New tool to help you find vaccines close to home

26 Aug 2021

A new digital tool to support Māori communities to vaccinate against COVID-19 is available now and you don’t even need data on your mobile device to use it.

The new mapping tool is part of the “Be a Doer! Karawhiua” campaign, which provides trusted information for people, particularly Māori communities, to make an informed choice about the COVID-19 vaccine and find a vaccine centre that is best for them.

The tool enables people to enter their location via the Karawhiua website and immediately see a map pinpointing their nearest registered vaccination centre, including Kaupapa Māori centres. The information available is updated daily.

Since launching the mapping function in August, there have been over 23,000 map users with more than 7000 ‘select a clinic’ actions and a daily increasing trend of people booking appointments.

“More and more health information is available online which is great but we don’t want the cost of data to stop people from getting the information they need,” says Debra Jensen, General Manager Communications, Digital and Marketing, Te Hiringa Hauora | Health Promotion Agency.

“That is why Te Hiringa Hauora made sure the new mapping tool is available through the sponsored data initiative run by Ministry of Health. It means whānau can get on with making a decision about the COVID-19 vaccine and where to get it, instead of worrying about paying for more data,” says Debra.

The sponsored data initiative means that while people are on the Karawhiua website (and other health related websites) all mobile data charges are charged back to the Ministry of Health.

“Be a Doer! Karawhiua” is led by Te Puni Kōkiri and co-delivered by Te Hiringa Hauora. The mapping tool was developed by Somar Digital, who worked with Healthpoint and Aro Digital. Find out more about the technology behind the tool.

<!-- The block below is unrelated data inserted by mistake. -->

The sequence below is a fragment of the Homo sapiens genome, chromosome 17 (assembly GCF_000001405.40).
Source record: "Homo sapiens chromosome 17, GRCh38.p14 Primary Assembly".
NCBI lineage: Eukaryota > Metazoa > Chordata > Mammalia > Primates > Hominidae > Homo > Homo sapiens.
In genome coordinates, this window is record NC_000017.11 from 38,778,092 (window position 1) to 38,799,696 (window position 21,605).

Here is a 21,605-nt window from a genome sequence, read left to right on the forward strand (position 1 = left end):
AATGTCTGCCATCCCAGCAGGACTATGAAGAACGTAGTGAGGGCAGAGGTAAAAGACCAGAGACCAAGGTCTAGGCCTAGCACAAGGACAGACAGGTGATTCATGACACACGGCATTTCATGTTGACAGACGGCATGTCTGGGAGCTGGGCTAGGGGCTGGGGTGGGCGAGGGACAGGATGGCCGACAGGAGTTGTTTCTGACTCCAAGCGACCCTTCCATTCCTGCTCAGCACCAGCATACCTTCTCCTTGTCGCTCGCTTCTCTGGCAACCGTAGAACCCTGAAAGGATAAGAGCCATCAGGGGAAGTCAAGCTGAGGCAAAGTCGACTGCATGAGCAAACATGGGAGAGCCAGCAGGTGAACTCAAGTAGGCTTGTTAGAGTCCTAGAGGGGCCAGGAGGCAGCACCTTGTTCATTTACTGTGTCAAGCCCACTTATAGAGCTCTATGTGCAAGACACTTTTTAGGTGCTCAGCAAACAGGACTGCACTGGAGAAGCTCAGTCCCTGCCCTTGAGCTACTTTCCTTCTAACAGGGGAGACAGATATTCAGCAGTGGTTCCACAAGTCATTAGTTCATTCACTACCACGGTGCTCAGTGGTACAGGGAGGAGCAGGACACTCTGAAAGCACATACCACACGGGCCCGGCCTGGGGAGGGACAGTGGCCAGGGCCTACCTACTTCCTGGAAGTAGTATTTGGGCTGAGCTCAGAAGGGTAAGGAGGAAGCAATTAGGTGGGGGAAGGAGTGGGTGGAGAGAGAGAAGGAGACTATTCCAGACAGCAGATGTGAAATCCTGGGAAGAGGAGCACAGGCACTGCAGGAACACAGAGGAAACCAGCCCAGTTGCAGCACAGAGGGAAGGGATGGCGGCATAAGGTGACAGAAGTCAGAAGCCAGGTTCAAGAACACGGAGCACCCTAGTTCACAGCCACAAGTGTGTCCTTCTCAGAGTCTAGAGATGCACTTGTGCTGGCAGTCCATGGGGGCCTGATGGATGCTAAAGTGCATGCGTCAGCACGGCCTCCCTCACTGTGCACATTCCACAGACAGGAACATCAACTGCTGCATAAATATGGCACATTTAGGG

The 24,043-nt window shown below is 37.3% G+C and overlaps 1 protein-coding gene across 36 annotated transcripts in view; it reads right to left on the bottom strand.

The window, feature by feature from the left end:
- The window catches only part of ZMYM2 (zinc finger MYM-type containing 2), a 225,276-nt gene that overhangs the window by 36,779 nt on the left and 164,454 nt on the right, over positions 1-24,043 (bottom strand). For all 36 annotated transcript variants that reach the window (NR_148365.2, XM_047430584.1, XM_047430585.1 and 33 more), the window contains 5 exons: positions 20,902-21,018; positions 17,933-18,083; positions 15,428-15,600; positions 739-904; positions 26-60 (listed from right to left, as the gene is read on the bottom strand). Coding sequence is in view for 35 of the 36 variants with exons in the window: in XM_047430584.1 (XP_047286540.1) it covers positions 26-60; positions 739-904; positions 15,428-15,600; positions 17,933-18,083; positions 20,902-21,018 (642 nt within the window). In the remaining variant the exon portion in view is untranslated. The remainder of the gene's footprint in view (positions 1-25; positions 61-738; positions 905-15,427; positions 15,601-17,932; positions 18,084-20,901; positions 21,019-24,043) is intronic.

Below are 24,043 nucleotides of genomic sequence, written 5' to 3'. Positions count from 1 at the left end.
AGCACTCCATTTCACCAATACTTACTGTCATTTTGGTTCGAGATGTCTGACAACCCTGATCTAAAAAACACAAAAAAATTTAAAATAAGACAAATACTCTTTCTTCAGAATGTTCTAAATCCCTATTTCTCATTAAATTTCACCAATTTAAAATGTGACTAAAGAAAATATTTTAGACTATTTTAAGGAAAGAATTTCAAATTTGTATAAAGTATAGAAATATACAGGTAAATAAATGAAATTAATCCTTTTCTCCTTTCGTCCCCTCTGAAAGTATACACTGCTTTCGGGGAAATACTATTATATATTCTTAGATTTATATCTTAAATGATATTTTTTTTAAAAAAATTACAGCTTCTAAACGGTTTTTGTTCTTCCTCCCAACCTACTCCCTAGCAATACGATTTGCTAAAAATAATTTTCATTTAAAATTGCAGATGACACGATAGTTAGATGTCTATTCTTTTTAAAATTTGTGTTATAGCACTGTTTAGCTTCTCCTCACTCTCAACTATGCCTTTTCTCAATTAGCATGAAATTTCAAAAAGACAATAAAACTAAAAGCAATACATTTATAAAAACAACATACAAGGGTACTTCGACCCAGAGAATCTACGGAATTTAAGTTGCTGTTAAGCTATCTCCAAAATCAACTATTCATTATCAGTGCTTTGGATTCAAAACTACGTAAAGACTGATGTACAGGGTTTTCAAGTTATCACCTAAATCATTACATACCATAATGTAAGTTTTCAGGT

The campaign’s slogan “Be a doer! Karawhiua” means “Go for it”, “Give it heaps”. It focuses on Māori taking action to look after their own wellbeing and recognises individual choice. A new TV commercial and series of social media videos about the achievement of a predominantly Māori community in achieving high vaccination rates supports the launch of the mapping tool.

Karawhiua complements the All-of-New Zealand campaign run by Unite Against COVID-19 and the Ministry of Health. Māori communications specialists including representatives from the Iwi Communications Collective have helped to inform the Karawhiua campaign throughout.

“The partnerships behind this work are about much more than technology. Whanaungatanga has been a critical success factor which has seen all of us trust each other’s expertise and foster new ways of working to support equity and benefit for Aotearoa,” says Debra.

Image: East Coast nurse, Gina Chaffey-Aupouri with Campbell Dewes (Ngāti Porou, Te Arawa) at the pop-up vaccine clinic in Hinerupe Marae on the East Cape. Photo by Josie McClutchie.